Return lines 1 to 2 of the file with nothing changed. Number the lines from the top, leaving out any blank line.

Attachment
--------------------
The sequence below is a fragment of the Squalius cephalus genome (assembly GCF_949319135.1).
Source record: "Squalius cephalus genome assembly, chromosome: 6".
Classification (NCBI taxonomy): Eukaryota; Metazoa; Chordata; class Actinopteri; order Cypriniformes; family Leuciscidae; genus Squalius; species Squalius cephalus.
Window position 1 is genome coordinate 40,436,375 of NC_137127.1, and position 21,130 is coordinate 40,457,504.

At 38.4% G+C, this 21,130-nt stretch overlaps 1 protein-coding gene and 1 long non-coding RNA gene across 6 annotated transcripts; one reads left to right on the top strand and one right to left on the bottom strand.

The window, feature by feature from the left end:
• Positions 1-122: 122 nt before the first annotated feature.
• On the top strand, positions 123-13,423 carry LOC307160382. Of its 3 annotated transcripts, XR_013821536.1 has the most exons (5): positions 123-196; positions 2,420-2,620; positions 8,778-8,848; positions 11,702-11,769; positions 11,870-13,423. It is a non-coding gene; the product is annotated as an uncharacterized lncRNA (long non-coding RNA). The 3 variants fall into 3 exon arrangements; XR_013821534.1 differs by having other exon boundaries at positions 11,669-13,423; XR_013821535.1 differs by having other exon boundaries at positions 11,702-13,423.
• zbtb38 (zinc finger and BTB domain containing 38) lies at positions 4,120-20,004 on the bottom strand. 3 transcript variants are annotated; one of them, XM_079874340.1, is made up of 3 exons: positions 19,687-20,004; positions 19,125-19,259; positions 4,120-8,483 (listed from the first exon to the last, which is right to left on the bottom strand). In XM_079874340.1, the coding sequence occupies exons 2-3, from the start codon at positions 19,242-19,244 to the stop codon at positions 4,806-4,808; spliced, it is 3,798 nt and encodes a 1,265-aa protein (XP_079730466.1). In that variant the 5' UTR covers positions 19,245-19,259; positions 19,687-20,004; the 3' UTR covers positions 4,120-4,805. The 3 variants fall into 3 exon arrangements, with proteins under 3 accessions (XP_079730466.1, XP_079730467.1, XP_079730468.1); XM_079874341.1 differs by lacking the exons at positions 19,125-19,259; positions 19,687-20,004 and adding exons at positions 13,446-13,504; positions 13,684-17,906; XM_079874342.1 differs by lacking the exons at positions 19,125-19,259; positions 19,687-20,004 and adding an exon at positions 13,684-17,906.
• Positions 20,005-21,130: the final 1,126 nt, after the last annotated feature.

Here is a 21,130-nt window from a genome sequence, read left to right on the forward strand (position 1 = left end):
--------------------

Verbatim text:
The sequence below is a fragment of the Squalius cephalus genome (assembly GCF_949319135.1).
Source record: "Squalius cephalus genome assembly, chromosome: 6".